Antonio de Trueba (1819-1889) was a Spanish reteller of folklore in the tradition of Gustavo Bécquer and Fernán Caballero (the pen name of Cecilia Francisca Josefa Böhl de Faber) — both of whom I’ve posted on before. Trueba combined the traditional stories of the Spanish campesinos with sophisticated literary style and humorous political and social commentary. I found this delightful tale in a back issue of the fairy tale studies journal Marvels & Tales, and it hooked me at the first paragraph:
There once was a king so avaricious that instead of spending his life making his subjects happy, he passed it running throughout his kingdom searching for mines of gold and silver, and leaving the devil in charge of the ship of State. A pox on such kings!
I have a feeling this one will speak to a lot of people.
The tale is filled with many familiar motifs, though “Knows-it-all” felt rather new to me. As someone who takes pride in being competent at the things I do, I have mixed feelings about the idea of “faking it ’til you make it,” though some bit of jumping in without waiting to feel “completely ready” is always necessary. And the prince has a good heart, so I guess that makes it okay.
The translation from Marvels & Tales is by Robert M. Fedorchek, and it’s great; as usual, however, I wanted a translation that is free and clear to share, so I re-translated the story myself, from the 1879 third edition of Trueba’s 1866 collection Cuentos de Vivos Y Muertos: contados por el pueblo y recontados por… (Tales of the Living and the Dead: told by the people and retold by…) (the paragraph quoted above is from my translation, not Fedorchek’s).
I’m glad I did the re-translation, because Trueba has a wonderful voice, chatty and personable, and he uses many charming repetitions of wording and phrases that add to the pleasure of “listening” to him. Not to mention many colorful idiomatic expressions that were rather a challenge to translate. I can’t convey all of the original nuance in the translation, of course, but I hope that I’ve conveyed at least some of it.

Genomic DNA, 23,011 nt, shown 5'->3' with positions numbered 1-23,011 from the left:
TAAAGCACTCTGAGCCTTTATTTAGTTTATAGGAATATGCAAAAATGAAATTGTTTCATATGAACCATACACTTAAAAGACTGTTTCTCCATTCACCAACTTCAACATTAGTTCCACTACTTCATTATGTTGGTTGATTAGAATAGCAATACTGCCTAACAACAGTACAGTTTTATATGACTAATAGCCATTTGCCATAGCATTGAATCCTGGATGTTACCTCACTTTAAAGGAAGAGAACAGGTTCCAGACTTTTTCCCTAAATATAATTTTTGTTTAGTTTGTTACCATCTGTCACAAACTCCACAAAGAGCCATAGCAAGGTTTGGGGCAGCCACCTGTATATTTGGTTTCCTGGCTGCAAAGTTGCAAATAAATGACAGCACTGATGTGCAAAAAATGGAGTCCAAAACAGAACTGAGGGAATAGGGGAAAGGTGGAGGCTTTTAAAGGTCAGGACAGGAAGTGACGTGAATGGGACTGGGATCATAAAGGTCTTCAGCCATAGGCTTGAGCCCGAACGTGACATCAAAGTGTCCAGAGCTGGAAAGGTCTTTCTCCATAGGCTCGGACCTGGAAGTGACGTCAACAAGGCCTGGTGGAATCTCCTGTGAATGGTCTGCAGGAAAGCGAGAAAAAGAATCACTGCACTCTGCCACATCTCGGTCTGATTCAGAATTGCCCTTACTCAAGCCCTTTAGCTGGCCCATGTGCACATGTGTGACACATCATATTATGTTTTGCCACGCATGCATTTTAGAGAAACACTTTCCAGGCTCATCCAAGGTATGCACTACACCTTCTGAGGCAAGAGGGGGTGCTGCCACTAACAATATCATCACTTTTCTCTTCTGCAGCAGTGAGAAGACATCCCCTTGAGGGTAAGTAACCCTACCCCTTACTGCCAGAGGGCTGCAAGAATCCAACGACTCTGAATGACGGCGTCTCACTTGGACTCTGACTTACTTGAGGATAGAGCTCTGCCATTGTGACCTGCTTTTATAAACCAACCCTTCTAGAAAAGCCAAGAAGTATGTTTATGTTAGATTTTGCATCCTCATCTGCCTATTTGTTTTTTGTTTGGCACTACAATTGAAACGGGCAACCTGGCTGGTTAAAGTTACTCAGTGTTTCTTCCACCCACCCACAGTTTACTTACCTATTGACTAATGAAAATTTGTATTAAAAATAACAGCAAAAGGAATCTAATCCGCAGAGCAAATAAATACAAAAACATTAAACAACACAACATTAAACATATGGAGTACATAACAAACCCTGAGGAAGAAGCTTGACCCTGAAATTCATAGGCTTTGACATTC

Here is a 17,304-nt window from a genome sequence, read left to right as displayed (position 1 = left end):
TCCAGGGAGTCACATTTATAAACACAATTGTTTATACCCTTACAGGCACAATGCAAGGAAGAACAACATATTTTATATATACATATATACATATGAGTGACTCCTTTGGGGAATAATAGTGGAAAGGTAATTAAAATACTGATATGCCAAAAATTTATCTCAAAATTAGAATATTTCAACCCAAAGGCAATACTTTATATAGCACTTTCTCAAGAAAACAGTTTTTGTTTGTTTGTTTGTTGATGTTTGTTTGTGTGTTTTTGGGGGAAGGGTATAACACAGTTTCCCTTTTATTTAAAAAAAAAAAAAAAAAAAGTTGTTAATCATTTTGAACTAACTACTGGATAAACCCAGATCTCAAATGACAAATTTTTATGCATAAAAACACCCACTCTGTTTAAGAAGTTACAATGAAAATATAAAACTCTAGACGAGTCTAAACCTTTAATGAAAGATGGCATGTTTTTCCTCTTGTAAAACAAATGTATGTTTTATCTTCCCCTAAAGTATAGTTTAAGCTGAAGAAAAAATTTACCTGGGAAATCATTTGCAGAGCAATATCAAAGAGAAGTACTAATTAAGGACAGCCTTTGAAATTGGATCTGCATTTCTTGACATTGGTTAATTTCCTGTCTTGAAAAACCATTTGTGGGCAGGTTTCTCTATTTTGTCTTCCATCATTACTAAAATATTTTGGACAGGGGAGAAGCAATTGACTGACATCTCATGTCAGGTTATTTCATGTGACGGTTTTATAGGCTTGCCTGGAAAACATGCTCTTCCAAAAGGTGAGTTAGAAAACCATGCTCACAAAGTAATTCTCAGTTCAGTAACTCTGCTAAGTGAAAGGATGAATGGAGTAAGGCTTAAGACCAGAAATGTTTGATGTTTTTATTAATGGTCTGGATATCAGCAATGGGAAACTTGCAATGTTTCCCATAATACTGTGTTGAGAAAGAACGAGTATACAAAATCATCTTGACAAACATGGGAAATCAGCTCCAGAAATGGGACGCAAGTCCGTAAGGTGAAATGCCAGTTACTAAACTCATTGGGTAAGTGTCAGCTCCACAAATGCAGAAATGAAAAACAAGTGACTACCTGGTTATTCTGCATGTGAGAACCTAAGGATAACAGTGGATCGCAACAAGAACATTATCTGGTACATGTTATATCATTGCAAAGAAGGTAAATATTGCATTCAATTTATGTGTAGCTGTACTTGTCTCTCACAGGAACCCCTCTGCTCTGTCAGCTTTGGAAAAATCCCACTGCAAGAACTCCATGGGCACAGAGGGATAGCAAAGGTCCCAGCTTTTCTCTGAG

de Trueba, Antonio. “El Yerno del Rey,” Cuentos de Vivos Y Muertos, Tercera Edicion, Madrid, 1879.
de Trueba, Antonio and Robert M. Fedorchek (Trans.). “The King’s Son-in-Law,” Marvels & Tales, Volume 15, No. 2 (2001), pp. 202-216. (Available via JSTOR through an institutional subscription or a MyJSTOR account)
My post about Fernán Caballero’s “The Devil’s Mother-in-Law” (with link to the story).
My post about Gustavo Bécquer’s “The Miserere” (with link to the story). This one is a Holy Week ghost story, so also appropriate for today (it’s Holy Week as I post this).
My post about Gustavo Bécquer’s “Maese Pérez, Organist” and “The Devil’s Cross” (with links to both stories).
Stories of Enchantment from Nineteenth-century Spain: a collection of nineteenth-century literary Spanish fairy tales, compiled and translated by Robert Fedorchek.
Photo of Antonio de Trueba: Wikipedia